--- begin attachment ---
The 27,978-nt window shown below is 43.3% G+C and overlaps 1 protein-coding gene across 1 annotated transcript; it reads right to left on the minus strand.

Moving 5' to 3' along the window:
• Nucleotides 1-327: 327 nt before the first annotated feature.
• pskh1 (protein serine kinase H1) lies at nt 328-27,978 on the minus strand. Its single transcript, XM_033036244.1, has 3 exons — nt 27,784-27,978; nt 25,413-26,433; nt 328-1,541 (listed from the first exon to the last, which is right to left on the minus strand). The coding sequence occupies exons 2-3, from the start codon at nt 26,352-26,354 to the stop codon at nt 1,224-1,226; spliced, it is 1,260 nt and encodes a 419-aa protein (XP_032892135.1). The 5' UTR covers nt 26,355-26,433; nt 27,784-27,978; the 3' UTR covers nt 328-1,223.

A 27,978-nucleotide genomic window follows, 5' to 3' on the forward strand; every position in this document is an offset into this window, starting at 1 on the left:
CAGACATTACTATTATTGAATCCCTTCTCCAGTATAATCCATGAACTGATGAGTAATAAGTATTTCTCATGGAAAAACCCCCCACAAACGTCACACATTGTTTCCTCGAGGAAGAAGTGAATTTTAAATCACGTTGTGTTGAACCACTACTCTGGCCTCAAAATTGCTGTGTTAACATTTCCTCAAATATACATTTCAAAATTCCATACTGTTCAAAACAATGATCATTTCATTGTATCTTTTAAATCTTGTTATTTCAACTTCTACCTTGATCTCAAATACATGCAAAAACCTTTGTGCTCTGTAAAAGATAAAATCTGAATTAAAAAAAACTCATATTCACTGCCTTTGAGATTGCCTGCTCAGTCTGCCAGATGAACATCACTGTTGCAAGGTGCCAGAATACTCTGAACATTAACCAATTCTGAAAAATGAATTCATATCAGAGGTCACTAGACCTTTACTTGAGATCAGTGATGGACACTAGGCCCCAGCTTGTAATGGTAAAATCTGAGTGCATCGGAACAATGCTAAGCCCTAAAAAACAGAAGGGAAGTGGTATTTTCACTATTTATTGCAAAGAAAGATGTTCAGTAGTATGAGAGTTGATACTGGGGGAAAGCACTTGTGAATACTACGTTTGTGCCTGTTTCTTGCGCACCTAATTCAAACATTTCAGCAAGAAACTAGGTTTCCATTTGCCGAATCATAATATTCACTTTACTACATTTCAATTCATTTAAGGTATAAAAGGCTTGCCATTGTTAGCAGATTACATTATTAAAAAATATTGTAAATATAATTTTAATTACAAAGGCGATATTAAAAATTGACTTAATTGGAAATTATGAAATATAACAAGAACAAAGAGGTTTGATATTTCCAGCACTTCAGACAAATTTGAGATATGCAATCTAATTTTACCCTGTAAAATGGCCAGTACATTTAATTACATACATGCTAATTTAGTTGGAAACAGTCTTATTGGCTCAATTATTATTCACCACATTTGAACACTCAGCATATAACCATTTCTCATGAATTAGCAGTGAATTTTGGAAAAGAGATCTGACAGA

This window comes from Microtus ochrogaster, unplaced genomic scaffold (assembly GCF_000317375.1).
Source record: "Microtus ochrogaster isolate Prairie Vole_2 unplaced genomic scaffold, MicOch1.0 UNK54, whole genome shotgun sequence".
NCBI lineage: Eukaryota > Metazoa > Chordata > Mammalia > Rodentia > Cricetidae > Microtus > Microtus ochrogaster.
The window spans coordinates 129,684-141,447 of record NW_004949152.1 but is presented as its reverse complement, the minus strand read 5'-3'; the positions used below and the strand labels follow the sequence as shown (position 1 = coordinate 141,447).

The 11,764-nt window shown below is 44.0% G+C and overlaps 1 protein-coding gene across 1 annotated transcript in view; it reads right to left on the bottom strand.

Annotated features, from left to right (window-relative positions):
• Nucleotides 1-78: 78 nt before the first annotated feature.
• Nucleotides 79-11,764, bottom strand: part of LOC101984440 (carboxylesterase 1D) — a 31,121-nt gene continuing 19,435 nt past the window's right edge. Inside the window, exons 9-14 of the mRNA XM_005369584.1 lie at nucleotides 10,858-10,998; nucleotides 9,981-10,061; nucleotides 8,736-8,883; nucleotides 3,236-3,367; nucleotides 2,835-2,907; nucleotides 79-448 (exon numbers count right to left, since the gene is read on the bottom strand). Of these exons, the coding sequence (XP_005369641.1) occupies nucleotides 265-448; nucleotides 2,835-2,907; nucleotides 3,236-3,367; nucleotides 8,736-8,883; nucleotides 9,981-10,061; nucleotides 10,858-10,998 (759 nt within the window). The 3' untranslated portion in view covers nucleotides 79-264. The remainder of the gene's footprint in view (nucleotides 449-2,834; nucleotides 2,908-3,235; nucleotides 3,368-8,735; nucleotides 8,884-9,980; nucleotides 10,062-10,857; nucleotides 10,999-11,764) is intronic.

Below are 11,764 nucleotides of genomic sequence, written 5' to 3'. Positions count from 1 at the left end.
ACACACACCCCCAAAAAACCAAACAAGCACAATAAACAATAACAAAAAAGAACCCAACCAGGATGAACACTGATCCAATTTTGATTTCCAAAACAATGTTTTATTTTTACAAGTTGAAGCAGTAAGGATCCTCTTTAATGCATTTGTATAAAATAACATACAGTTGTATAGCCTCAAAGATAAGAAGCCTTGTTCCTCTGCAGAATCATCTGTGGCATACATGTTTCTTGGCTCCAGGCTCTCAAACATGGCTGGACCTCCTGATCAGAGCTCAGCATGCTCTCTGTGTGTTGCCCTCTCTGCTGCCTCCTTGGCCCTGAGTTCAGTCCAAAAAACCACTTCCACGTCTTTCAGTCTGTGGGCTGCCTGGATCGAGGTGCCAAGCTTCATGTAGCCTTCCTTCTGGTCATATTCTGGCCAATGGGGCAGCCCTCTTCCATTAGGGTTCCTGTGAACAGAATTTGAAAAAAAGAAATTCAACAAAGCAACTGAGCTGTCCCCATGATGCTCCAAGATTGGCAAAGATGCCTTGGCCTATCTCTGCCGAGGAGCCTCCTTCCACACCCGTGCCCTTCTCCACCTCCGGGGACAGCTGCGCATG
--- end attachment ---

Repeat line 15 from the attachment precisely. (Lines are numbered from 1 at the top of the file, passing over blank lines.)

Below are 11,764 nucleotides of genomic sequence, written 5' to 3'. Positions count from 1 at the left end.